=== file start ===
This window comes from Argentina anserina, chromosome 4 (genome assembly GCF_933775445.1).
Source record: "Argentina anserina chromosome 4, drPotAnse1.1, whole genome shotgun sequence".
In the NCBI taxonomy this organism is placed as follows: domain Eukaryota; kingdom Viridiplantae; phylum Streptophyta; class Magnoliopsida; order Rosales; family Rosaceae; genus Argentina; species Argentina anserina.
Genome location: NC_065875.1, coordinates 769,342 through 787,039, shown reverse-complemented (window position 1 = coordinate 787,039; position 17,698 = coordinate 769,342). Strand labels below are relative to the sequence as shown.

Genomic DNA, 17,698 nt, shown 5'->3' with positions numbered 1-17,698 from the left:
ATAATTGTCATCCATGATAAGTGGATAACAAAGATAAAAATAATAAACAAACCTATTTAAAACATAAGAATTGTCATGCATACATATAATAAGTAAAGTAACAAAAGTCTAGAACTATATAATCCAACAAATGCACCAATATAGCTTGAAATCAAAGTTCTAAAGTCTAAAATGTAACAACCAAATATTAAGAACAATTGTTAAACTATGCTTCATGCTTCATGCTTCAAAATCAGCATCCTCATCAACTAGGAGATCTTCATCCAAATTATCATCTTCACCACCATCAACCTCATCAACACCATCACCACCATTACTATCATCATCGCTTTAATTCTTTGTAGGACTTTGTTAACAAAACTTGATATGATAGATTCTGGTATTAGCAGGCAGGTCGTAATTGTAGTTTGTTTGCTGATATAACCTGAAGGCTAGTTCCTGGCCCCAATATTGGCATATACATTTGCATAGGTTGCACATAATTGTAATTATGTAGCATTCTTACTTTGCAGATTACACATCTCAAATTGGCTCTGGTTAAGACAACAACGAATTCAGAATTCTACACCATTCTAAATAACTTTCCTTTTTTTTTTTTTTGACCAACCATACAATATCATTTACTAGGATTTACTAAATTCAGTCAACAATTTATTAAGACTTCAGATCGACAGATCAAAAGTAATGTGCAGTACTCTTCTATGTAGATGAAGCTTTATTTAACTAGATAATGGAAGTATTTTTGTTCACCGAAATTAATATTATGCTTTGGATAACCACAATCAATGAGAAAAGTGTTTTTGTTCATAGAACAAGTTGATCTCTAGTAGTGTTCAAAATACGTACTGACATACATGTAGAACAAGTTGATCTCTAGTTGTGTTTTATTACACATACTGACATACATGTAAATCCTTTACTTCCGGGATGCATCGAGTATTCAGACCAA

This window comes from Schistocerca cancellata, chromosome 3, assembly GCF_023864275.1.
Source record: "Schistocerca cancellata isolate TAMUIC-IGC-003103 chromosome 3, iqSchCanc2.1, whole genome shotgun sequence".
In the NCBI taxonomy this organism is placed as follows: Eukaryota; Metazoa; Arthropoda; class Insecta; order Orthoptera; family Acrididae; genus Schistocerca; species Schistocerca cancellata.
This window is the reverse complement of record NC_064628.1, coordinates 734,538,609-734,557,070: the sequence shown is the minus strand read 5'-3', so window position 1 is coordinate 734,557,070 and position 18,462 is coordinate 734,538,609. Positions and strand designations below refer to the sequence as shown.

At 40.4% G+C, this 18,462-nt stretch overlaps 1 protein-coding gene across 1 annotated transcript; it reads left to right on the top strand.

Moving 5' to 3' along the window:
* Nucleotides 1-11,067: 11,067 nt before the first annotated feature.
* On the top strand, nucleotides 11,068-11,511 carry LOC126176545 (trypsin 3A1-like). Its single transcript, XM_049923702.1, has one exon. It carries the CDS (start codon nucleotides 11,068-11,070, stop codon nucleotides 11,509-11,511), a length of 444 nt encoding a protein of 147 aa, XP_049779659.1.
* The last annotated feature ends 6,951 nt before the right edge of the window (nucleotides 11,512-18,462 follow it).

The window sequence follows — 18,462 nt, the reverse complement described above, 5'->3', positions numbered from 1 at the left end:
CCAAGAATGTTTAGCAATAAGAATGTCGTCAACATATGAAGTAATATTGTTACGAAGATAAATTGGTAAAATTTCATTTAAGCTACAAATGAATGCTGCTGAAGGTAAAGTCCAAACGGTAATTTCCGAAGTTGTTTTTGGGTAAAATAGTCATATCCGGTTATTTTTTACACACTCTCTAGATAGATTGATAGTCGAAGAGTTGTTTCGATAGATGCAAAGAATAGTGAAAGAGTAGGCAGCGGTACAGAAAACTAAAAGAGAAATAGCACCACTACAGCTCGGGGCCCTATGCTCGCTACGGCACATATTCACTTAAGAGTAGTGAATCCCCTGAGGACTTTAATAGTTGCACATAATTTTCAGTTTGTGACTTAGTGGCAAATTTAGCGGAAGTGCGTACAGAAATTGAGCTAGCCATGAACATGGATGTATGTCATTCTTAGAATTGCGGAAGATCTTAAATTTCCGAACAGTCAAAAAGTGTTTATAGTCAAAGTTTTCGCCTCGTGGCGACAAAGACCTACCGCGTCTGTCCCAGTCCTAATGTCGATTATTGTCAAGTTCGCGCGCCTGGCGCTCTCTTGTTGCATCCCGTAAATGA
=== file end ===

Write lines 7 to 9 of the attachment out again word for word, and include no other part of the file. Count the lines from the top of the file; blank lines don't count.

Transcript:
This window comes from Schistocerca cancellata, chromosome 3, assembly GCF_023864275.1.
Source record: "Schistocerca cancellata isolate TAMUIC-IGC-003103 chromosome 3, iqSchCanc2.1, whole genome shotgun sequence".
In the NCBI taxonomy this organism is placed as follows: Eukaryota; Metazoa; Arthropoda; class Insecta; order Orthoptera; family Acrididae; genus Schistocerca; species Schistocerca cancellata.